Growing fatigue around diversity and inclusion conversations
One might imagine she'd be excited to talk about diversity and inclusion in tech firms. But Blanche is not really enthusiastic. "Conversations on this topic started to gain ground around 2013. Despite talking about it for the last five or six years, there has not been much meaningful change," Blanche reflects. She points to a growing fatigue that has set in when it comes to talking about diversity and inclusion and says progress has stalled. "People are emotionally exhausted from pushing for change and not seeing enough progress," she says. Plus, because of the current sociopolitical environment, everyone is struggling with the depth and dimension of diversity issues and are easily overwhelmed, she adds.
According to a report on the state of diversity and inclusion in U.S tech, commissioned by Atlassian in 2018:
- 80% of respondents felt diversity and inclusion is important yet there was a decline of individual participation by 50% on a year on year basis.
- 40% of people believed their company's inclusion programme (of underrepresented people) needed no improvement.
- Adoption of company-wide initiatives remained flat.
- 10% decline in companies with a formal Article by diversity and inclusion programme.
The mission at Atlassian is to move past the traditional understanding of inclusion and diversity and focus on something far more fundamental to human beings - a sense of belonging, something that Blanche says, can only be created.
According to her, the sluggishness around diversity and inclusion stems from having the wrong conversations and following the incorrect metric. "Most companies are looking at corporate level statistics. If you have 50% women but all of them are in human resources or marketing departments, or perhaps at entry level positions, there is a problem," she says.
This also does not translate to individual level action and contribution because the average employee does not know how to contribute to company level statistics - something Atlassian deeply reflects on while tailoring its belonging programmes. Blanche offers a solution - equip individuals with skills that make an impact within their sphere of influence and attempt to raise the collective standard of how people engage in the workplace. After all, belonging is often forged by small but significant aspects of human interaction; a greeting or perhaps, a gesture. "When the focus is on individual action and what one person can do on a daily basis to improve the team environment, there is much less chance of feeling fatigued or burnt out," notes Blanche; it is about using emotional intelligence and effective collaboration to create a team-level experience.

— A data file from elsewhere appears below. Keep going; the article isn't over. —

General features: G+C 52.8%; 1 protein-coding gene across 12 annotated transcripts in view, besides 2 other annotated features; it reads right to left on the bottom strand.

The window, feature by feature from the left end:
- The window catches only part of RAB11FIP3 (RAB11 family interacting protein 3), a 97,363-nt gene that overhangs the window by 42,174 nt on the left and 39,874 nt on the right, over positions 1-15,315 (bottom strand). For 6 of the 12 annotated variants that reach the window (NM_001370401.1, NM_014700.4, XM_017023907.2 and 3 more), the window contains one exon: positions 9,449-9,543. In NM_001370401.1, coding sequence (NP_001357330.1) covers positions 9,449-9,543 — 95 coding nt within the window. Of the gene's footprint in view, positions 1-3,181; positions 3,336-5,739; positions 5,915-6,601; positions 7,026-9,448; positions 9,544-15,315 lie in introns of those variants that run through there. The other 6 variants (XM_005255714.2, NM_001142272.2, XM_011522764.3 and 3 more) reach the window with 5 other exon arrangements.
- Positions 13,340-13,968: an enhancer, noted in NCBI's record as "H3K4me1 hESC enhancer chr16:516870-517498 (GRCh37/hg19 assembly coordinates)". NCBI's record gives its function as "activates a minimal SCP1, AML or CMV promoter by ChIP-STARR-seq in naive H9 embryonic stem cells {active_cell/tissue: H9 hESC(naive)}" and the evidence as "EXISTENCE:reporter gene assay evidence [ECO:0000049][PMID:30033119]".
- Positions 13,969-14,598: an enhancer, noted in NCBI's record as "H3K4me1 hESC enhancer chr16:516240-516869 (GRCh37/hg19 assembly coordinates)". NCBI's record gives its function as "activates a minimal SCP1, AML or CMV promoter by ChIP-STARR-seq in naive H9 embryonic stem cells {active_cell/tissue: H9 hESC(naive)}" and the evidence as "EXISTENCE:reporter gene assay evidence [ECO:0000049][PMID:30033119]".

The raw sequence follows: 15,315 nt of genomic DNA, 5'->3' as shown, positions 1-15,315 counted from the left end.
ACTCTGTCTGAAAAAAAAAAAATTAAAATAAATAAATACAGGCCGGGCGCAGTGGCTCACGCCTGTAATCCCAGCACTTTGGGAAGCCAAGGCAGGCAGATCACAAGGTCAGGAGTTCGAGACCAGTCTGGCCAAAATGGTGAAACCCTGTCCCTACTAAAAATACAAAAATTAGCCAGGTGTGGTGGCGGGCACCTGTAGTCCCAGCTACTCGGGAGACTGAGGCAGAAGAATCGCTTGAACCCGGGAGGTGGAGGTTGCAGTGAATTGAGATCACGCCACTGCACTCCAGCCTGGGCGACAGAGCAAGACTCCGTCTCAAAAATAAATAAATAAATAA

And it is a win-win. Blanche says having more diversity on teams is gainful because it is proven that a diverse group of people are better at problem solving. But when companies do not take a team-level approach to diversity, they obviously miss out on the edge it offers.
Blanche is a self-confessed data nerd. In fact, she strongly recommends a data informed approach; measuring and testing before figuring out a solution has been key to her implementations. True to her taste, Atlassian conducts an internal engagement survey of the inclusion index.
Blanche explains the questions it asks and what it seeks to measure.
One reason why Blanche propagates the expansion of diversity and inclusion to belonging is to create far more equitable processes. "At Atlassian, we have been intersectional from the start. We understand that individuals have layers. When inclusion refers to gender alone, it creates a silo. We include mental health, parental status, age, temperament differences - all of which, have a strong bearing on the feeling of belonging," she adds.